AJR  Features
From AJR,   June/July 2004

Abu Ghraib Time Line   

By Melissa Cirillo Sherry Ricchiardi
Melissa Cirillo is a former AJR editorial assistant.      Sherry Ricchiardi (sricchia@iupui.edu) is an AJR senior contributing writer.     

October 7, 2001
The war in Afghanistan begins.

December 26, 2002
The Washington Post runs a page-one story about prisoner abuse at secret CIA detention centers, including in the "forbidden zone" of the U.S.-occupied Bagram air base in Afghanistan.

March 20, 2003 The war in Iraq begins.

March 31, 2003
The Nation's cover story, "In Torture We Trust?" asserts that torture is gaining mainstream acceptance in the age of 9/11.

May 17, 2003
The New York Times publishes a story out of Basra, Iraq, in which detainees claim they were abused by U.S. and British soldiers. Amnesty International investigators say the patterns of mistreatment may constitute torture.

August 18, 2003
The Los Angeles Times spotlights four Army reservists from Pennsylvania, part of the 320th Reserve Military Police Battalion, charged with mistreating and beating Iraqi POWs.

October-December 2003
Many of the alleged abuses at Abu Ghraib take place.

October 5, 2003
The Associated Press reports on the closure of Camp Cropper, a notorious detention center at the Baghdad airport. Journalists had been barred from the camp, but reporter Charles J. Hanley interviews released detainees about abuses.

November 1, 2003
The AP distributes a major story by Hanley about alleged abuse at three Iraqi POW camps, including Abu Ghraib, based on interviews with former POWs.

January 13, 2004 Army Spc. Joseph M. Darby, an MP at Abu Ghraib, reports cases of abuse at the
prison to military investigators.

January 16, 2004
The U.S. Command in Baghdad issues a one-paragraph press release about an investigation into prisoner abuse. A Lexis-Nexis search shows that most media outlets either ignored the announcement or ran brief stories.

January 19, 2004
Lt. Gen. Ricardo Sanchez orders a criminal investigation into the 800th Military Police Brigade.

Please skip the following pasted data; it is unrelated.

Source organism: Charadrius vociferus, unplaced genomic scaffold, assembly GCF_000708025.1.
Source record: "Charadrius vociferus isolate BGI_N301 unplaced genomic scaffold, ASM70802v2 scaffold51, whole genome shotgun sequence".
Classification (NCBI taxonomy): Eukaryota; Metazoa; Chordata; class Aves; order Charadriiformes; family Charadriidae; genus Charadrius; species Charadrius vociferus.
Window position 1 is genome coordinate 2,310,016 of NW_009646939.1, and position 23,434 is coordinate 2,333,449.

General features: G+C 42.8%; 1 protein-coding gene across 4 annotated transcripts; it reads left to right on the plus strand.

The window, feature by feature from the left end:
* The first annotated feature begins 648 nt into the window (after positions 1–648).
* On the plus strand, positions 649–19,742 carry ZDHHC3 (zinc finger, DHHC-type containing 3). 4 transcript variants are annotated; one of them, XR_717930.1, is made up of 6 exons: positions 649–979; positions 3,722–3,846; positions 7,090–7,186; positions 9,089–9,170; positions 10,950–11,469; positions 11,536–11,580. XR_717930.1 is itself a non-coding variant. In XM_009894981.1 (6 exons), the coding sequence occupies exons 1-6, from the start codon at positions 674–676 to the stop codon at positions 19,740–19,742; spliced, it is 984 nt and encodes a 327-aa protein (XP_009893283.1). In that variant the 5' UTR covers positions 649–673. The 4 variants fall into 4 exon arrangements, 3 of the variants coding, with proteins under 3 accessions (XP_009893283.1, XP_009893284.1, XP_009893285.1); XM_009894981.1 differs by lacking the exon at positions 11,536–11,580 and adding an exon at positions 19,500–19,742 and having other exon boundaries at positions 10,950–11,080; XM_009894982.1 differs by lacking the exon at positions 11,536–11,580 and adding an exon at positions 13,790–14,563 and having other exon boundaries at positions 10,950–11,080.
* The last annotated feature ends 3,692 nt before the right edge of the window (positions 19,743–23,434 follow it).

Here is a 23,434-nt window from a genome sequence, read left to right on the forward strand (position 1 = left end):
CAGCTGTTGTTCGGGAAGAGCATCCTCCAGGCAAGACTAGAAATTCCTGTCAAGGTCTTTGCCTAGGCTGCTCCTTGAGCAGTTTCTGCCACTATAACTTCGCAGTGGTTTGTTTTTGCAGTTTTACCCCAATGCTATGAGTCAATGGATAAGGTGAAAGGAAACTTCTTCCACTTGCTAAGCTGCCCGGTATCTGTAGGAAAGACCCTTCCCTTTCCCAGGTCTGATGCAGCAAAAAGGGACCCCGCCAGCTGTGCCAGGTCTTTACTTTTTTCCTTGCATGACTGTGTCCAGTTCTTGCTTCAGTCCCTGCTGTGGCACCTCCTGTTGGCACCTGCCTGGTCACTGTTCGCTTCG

January 21, 2004
CNN reports that U.S. male and female soldiers reportedly posed for photos with partially unclothed Iraqi prisoners and that the focus of the Army's investigation is Abu Ghraib.

January 31, 2004
Maj. Gen. Antonio M. Taguba is appointed to head an inquiry into allegations of abuse at Abu Ghraib. On March 3 he presents his report, citing widespread abuse of prisoners by military police and military intelligence officers, to Gen. David McKiernan. On April 6 McKiernan approves the findings, leading to the discharge of two soldiers from the 800th MP Unit and letters of reprimand to six others.

February 23, 2004
The U.S. military announces that 17 personnel have been relieved of duty during the abuse investigation.

March 3, 2004
Jen Banbury, a correspondent for the online magazine Salon, files a story out of Baghdad about allegations of beatings, sleep deprivation, sexual humiliation and neglect leading to deaths at Abu Ghraib.

March 20, 2004
Brig. Gen. Mark Kimmitt announces to the media that six military personnel have been charged with criminal offenses. On May 7, a seventh soldier is charged.

April 28, 2004
CBS' "60 Minutes II" airs graphic photographs of abuse at Abu Ghraib. The scandal quickly becomes major national and international news.

April 30, 2004
The New Yorker posts on its Web site a detailed report on Abu Ghraib by Seymour M. Hersh, fueling the media frenzy. The article is published in the magazine's May 10 issue. Hersh follows up on the burgeoning scandal in the next two issues.

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